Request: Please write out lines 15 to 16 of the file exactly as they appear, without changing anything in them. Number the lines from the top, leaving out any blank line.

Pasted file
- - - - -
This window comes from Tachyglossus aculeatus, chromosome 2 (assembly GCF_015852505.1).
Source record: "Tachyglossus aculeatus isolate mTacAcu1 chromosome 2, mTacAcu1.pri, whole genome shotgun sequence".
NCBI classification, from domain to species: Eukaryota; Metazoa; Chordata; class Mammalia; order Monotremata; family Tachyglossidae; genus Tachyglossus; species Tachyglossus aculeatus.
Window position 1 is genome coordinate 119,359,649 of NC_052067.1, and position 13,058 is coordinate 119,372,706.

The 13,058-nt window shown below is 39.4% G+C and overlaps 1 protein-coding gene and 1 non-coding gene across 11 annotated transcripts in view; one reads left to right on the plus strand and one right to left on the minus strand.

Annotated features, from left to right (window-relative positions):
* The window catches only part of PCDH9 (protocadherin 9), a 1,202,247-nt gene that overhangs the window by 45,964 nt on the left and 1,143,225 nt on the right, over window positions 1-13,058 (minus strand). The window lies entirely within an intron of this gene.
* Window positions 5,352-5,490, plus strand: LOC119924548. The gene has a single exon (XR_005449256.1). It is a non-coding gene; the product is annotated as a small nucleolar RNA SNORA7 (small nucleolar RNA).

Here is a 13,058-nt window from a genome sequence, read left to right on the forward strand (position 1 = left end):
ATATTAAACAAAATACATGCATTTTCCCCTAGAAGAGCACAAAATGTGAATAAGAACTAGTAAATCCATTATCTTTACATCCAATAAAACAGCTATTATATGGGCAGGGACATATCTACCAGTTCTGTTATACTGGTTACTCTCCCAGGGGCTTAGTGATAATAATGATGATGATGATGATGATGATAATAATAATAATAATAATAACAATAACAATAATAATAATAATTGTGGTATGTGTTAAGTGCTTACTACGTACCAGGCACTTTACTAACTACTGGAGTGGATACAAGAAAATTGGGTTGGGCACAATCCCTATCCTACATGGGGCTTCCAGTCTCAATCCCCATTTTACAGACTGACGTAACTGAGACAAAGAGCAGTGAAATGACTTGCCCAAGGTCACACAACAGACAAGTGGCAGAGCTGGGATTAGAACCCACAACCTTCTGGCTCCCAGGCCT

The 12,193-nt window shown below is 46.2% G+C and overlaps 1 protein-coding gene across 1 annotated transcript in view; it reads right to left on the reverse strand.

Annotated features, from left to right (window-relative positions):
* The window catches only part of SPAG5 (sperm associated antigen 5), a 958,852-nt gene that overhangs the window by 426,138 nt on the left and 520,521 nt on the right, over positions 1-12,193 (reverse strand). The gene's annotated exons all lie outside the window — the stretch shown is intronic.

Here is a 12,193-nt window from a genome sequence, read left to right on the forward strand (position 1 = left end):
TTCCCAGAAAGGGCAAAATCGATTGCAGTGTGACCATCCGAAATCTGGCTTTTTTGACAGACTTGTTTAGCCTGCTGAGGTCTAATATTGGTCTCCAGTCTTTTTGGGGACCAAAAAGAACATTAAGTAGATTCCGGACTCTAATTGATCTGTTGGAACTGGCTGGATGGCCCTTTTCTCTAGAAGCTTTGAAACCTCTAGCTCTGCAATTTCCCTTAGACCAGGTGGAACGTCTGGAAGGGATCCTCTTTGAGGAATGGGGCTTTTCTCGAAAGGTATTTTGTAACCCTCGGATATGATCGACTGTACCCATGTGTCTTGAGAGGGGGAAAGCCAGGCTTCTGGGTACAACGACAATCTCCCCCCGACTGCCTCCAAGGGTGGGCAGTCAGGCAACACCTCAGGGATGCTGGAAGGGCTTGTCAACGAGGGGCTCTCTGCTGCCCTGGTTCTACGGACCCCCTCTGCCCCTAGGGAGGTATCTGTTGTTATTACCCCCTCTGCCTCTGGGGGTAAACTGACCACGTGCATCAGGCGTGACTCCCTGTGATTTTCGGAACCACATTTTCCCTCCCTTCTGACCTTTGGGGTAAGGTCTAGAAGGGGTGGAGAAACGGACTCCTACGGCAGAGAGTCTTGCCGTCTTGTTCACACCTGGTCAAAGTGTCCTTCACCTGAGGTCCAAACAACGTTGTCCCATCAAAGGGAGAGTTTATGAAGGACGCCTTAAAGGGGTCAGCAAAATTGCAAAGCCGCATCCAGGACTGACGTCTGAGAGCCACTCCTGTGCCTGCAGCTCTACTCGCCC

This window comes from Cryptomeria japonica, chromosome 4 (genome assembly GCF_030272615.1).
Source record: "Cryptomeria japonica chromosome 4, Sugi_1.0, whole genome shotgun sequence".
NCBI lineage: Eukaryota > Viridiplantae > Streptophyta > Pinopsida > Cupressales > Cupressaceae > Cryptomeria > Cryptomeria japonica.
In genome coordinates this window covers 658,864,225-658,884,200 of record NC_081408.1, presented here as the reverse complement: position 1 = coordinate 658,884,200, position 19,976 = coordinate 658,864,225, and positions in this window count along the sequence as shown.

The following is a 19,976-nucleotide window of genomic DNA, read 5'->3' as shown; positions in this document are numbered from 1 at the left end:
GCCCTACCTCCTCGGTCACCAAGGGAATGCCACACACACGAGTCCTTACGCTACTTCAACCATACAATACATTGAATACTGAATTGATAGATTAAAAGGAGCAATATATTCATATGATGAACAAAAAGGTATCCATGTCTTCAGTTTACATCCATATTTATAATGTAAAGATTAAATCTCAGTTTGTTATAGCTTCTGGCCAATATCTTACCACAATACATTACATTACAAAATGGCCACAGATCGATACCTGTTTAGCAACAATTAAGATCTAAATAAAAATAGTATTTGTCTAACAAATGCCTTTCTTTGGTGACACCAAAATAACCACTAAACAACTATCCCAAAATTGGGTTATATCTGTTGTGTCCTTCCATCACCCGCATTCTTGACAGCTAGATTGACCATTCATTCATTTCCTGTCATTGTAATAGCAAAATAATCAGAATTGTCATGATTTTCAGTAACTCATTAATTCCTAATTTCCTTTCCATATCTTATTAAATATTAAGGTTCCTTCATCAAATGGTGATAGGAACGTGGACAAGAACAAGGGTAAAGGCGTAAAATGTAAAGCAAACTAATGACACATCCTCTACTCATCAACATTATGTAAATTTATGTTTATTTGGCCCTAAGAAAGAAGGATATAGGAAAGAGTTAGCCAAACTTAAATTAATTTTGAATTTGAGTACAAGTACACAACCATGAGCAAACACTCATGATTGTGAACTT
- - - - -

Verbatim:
TTCCCAGAAAGGGCAAAATCGATTGCAGTGTGACCATCCGAAATCTGGCTTTTTTGACAGACTTGTTTAGCCTGCTGAGGTCTAATATTGGTCTCCAGTCTTTTTGGGGACCAAAAAGAACATTAAGTAGATTCCGGACTCTAATTGATCTGTTGGAACTGGCTGGATGGCCCTTTTCTCTAGAAGCTTTGAAACCTCTAGCTCTGCAATTTCCCTTAGACCAGGTGGAACGTCTGGAAGGGATCCTCTTTGAGGAATGGGGCTTTTCTCGAAAGGTATTTTGTAACCCTCGGATATGATCGACTGTACCCATGTGTCTTGAGAGGGGGAAAGCCAGGCTTCTGGGTACAACGACAATCTCCCCCCGACTGCCTCCAAGGGTGGGCAGTCAGGCAACACCTCAGGGATGCTGGAAGGGCTTGTCAACGAGGGGCTCTCTGCTGCCCTGGTTCTACGGACCCCCTCTGCCCCTAGGGAGGTATCTGTTGTTATTACCCCCTCTGCCTCTGGGGGTAAACTGACCACGTGCATCAGGCGTGACTCCCTGTGATTTTCGGAACCACATTTTCCCTCCCTTCTGACCTTTGGGGTAAGGTCTAGAAGGGGTGGAGAAACGGACTCCTACGGCAGAGAGTCTTGCCGTCTTGTTCACACCTGGTCAAAGTGTCCTTCACCTGAGGTCCAAACAACGTTGTCCCATCAAAGGGAGAGTTTATGAAGGACGCCTTAAAGGGGTCAGCAAAATTGCAAAGCCGCATCCAGGACTGACGTCTGAGAGCCACTCCTGTGCCTGCAGCTCTACTCGCCC

This window comes from Cryptomeria japonica, chromosome 4 (genome assembly GCF_030272615.1).